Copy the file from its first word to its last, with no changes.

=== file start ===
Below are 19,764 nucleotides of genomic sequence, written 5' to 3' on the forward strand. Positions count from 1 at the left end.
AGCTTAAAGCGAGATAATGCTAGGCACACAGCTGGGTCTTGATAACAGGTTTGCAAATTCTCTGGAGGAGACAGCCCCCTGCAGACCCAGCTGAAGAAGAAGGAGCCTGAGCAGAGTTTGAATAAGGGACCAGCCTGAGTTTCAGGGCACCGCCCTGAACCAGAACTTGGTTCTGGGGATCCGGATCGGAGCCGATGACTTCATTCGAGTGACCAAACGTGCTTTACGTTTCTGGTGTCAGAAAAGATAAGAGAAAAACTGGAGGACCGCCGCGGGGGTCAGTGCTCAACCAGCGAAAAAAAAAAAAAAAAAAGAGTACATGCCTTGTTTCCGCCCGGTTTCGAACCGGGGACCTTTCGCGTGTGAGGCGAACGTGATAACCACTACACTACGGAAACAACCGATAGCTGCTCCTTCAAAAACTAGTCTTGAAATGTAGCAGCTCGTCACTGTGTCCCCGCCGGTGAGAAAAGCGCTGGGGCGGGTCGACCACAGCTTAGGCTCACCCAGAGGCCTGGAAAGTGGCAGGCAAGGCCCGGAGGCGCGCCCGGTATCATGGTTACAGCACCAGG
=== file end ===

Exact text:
Below are 19,764 nucleotides of genomic sequence, written 5' to 3' on the forward strand. Positions count from 1 at the left end.
AGCTTAAAGCGAGATAATGCTAGGCACACAGCTGGGTCTTGATAACAGGTTTGCAAATTCTCTGGAGGAGACAGCCCCCTGCAGACCCAGCTGAAGAAGAAGGAGCCTGAGCAGAGTTTGAATAAGGGACCAGCCTGAGTTTCAGGGCACCGCCCTGAACCAGAACTTGGTTCTGGGGATCCGGATCGGAGCCGATGACTTCATTCGAGTGACCAAACGTGCTTTACGTTTCTGGTGTCAGAAAAGATAAGAGAAAAACTGGAGGACCGCCGCGGGGGTCAGTGCTCAACCAGCGAAAAAAAAAAAAAAAAAAGAGTACATGCCTTGTTTCCGCCCGGTTTCGAACCGGGGACCTTTCGCGTGTGAGGCGAACGTGATAACCACTACACTACGGAAACAACCGATAGCTGCTCCTTCAAAAACTAGTCTTGAAATGTAGCAGCTCGTCACTGTGTCCCCGCCGGTGAGAAAAGCGCTGGGGCGGGTCGACCACAGCTTAGGCTCACCCAGAGGCCTGGAAAGTGGCAGGCAAGGCCCGGAGGCGCGCCCGGTATCATGGTTACAGCACCAGG